God and I have come a long way from when my only prayers used to be “fuck you”.
One day, a few years ago, I found him sitting on the couch on my then-fiance’s apartment. He had still showed up after all the times I told him to leave me alone.
That day, maybe out of defeat, I told him he could stay, but not on my side of the couch, and he wasn’t allowed to talk.
He didn’t say anything and he stayed on the other side of the couch, just like I asked. He just sat there for a few months while I watched TV, or vacuumed, or read, or cooked, or washed dishes.
(Now that I think about it, I did the same thing when I was trying to make friends with a timber wolf a lady was walking in Eagle Creek. When I asked to pet it, she let it off the leash and it growled at me, big and deep and straight from the chest. So I turned my body sideways and pretended to look at my nails and the surrounding scenery until the wolf got curious enough to come up to me.)
A few months ago I was driving home from work, admiring the sunset and the sailboats on the reservoir. I had just bought my first tarot deck in a moment of desperation or intuition – I’m not sure which – and I was wondering if that would finally be the moment God rejected me.
That day, as he sometimes is, God was sitting in the passenger seat. (Now, when someone mentions the cheesy song “Jesus Take the Wheel” I picture God reaching over and jerking the steering wheel, cackling while I have a heart attack.)
Do you really think I would abandon you just because you made a wrong choice? I promised to stay with you – do you not believe me?
I thought about the years that had passed since he sat on my couch, waiting for me to stop being so scared of him. The nights when I finally talked to him because I didn’t think anyone else cared.
“No – I’m sorry – I don’t,” I told him. I at least owed him honesty at that point.
I gained a lot of gifts from my spiritual upbringing. But one of the most damning burdens was the idea that if I didn’t do religion right, God wouldn’t just punish me –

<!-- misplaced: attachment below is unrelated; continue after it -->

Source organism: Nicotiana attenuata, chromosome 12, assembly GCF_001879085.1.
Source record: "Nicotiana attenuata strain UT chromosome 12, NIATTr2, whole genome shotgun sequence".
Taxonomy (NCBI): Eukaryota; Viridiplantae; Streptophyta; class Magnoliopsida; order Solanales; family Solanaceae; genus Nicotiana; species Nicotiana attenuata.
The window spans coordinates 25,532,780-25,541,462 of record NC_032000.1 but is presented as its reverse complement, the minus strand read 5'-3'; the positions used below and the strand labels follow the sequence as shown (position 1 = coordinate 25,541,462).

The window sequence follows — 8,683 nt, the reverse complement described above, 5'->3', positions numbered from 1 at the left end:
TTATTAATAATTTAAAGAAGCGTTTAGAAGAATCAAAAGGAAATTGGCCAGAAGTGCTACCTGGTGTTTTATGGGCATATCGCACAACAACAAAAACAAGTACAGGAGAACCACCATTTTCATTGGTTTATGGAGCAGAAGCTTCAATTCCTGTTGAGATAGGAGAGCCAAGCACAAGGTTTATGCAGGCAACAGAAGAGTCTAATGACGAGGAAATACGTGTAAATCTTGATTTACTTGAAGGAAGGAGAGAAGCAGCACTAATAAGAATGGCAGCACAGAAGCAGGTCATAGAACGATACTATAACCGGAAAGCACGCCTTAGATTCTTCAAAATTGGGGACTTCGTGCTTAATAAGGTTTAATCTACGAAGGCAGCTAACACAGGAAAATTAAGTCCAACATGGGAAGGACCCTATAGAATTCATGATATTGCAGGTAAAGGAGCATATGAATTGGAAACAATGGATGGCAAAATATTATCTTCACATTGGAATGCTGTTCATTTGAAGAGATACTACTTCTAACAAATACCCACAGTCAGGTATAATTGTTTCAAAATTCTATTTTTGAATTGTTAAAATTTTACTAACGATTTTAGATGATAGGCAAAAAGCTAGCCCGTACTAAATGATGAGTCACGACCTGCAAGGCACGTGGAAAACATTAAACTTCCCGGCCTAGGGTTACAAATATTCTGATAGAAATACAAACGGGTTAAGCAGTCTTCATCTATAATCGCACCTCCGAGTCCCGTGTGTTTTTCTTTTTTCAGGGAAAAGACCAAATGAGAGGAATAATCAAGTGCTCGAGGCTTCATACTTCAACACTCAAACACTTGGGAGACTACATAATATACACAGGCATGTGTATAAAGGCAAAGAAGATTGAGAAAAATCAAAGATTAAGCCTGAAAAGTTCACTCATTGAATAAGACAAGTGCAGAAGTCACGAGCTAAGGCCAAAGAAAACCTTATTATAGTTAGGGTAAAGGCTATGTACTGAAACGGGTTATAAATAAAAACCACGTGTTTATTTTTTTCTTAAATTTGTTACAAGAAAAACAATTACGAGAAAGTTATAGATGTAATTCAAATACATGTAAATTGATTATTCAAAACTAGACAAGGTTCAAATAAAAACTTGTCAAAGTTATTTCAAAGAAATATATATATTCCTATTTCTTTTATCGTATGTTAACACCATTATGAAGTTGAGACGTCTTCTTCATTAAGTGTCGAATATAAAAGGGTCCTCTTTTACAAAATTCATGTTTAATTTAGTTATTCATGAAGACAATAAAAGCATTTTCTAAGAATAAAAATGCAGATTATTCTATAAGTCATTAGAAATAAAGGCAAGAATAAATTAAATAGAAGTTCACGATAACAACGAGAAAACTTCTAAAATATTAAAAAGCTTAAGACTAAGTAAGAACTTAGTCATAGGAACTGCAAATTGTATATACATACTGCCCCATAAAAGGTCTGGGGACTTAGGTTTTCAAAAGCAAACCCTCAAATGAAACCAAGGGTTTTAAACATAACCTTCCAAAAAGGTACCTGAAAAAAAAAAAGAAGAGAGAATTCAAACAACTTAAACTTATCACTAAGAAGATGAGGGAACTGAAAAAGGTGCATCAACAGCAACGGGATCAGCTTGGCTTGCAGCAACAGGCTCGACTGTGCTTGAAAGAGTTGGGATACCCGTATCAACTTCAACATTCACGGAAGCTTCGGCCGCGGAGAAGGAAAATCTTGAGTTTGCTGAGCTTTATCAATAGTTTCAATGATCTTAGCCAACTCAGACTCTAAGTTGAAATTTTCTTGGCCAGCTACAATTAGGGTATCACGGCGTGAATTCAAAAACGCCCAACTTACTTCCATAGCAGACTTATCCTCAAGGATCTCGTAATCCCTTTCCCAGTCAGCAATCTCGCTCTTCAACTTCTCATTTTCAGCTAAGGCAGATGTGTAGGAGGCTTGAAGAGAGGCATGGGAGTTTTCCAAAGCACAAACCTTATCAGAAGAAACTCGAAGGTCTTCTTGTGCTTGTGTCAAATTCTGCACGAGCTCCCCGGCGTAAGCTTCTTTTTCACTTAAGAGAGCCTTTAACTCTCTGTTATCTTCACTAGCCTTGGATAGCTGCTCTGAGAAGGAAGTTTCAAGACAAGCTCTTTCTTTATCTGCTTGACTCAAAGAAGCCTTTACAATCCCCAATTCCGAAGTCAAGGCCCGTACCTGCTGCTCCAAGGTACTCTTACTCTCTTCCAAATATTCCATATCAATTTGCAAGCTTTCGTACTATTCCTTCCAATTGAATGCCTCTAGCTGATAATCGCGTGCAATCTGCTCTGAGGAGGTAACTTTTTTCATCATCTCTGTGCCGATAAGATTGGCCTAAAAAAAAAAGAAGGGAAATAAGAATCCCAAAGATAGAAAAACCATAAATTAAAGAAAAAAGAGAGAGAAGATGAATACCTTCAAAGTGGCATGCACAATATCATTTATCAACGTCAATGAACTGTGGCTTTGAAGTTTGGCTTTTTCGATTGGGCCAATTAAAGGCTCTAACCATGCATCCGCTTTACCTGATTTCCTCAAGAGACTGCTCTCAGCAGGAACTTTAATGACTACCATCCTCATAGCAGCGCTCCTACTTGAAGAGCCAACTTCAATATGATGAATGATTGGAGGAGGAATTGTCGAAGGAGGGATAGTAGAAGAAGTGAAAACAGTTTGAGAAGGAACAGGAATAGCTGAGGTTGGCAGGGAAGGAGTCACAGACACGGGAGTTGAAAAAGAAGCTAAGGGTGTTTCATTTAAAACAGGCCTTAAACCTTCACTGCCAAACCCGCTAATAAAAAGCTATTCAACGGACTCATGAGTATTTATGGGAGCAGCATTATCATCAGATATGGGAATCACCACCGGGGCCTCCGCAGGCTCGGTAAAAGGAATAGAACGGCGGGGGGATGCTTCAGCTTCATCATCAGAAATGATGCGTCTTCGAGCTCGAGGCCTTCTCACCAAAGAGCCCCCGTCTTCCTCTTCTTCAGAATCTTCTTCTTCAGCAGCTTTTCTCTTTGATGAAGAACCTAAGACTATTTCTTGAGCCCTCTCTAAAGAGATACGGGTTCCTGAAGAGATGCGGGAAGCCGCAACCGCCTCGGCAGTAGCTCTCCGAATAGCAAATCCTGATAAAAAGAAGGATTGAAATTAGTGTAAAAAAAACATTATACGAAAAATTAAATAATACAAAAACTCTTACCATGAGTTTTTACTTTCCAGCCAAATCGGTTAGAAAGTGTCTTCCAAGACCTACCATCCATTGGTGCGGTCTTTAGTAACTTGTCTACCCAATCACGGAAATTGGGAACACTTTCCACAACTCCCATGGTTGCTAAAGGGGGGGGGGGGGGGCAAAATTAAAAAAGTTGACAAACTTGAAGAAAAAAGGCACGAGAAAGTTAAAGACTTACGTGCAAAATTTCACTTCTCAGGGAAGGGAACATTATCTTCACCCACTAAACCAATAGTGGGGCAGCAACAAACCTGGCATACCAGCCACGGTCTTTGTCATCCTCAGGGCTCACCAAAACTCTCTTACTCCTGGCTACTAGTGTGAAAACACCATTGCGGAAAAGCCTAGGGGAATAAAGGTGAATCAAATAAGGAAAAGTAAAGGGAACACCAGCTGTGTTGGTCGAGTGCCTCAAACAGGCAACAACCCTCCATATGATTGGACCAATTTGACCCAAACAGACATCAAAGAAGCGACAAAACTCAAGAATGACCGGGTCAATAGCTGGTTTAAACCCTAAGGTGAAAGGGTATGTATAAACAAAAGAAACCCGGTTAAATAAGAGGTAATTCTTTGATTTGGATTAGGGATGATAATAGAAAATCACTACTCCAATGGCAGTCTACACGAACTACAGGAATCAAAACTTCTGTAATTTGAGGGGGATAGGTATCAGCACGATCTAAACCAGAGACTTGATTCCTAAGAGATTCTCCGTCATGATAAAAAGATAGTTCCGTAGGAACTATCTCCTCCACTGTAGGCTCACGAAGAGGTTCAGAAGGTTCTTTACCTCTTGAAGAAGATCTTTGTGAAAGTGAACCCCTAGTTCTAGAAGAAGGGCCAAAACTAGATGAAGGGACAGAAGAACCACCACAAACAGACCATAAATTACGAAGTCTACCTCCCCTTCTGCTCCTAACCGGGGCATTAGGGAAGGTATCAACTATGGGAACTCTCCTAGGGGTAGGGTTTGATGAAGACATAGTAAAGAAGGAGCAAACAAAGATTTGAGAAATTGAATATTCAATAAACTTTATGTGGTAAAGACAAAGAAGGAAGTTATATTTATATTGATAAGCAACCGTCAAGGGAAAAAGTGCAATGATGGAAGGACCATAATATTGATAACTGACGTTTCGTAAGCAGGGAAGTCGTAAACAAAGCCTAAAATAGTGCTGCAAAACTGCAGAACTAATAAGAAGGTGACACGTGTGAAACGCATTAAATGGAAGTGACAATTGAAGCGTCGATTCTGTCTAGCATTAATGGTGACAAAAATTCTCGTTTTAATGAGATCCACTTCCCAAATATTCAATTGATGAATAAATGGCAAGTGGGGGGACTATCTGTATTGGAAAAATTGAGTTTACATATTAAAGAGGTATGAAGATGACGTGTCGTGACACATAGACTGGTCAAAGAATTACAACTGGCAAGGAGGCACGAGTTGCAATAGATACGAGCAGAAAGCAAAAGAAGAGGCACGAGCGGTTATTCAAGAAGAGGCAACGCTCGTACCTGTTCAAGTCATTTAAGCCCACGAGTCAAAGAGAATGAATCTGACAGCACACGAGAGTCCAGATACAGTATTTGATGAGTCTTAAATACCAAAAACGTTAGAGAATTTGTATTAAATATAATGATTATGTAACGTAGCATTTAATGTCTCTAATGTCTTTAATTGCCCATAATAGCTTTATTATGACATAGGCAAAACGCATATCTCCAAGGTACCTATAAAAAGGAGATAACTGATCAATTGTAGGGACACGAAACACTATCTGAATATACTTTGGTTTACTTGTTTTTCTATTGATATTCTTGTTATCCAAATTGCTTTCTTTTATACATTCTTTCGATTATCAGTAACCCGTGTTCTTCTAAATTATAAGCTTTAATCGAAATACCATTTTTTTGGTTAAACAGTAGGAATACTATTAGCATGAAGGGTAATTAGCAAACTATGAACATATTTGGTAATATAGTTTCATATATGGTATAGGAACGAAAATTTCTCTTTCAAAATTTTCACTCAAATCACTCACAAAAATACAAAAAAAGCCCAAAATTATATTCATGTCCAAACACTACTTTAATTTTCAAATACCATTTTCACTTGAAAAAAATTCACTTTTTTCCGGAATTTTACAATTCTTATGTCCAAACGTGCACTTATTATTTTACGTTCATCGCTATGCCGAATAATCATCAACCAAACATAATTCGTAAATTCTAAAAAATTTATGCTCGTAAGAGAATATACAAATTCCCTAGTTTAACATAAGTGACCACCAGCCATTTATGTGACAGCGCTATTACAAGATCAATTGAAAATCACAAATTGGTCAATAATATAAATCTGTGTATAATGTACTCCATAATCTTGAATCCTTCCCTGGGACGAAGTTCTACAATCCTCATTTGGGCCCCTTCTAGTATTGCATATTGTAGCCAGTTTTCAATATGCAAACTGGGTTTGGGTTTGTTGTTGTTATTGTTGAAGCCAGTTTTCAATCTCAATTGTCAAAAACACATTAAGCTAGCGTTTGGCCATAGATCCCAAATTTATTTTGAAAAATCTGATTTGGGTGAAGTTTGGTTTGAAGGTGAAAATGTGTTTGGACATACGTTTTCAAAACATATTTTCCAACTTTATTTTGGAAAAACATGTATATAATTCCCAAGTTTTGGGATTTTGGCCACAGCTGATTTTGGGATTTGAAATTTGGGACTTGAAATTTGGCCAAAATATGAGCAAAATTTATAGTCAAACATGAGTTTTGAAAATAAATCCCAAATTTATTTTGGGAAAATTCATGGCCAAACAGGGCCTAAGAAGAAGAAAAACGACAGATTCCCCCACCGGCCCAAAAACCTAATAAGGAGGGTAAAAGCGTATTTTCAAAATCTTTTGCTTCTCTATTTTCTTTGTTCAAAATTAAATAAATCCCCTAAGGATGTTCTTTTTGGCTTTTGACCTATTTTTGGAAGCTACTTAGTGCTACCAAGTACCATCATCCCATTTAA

He’d abandon me.
This wasn’t an intentional transfer of knowledge. It creeped into my psyche from the subconscious fears of everyone around me, perhaps with a little help from the Accuser of the Brethren. (That guy is such a bitch.)
In Out of Sorts, Sarah Bessey writes, “We are afraid of our questions, afraid of finding new answers, afraid of a new way of thinking about or living with or relating to God. What if it changes us? What if we go the wrong way? What if we find our way to the fabled slippery slope and tumble head long into the fall?”
I’ve been on that slippery slope for a while now, the one they warned me about when I was young. Church, theology, tarot, journaling, liturgy, books, scripture, this blog – they’re all an attempt at gaining some sort of foothold in the fall.
I have no idea if any of them are working.
I just keep following this strange Man from Galilee down these strange trails.
Where can I go to escape Your Spirit?
Where can I flee from Your presence?
If I go up to heaven, You are there;
if I make my bed in Sheol, You are there.
If I live at the eastern horizon
or settle at the western limits,
even there Your hand will lead me;
Your right hand will hold on to me.
If I say, “Surely the darkness will hide me,
and the light around me will be night” –
even the darkness is not dark to you.
The night shines like the day;
darkness and light are alike to You.
King David, the 139th Psalm.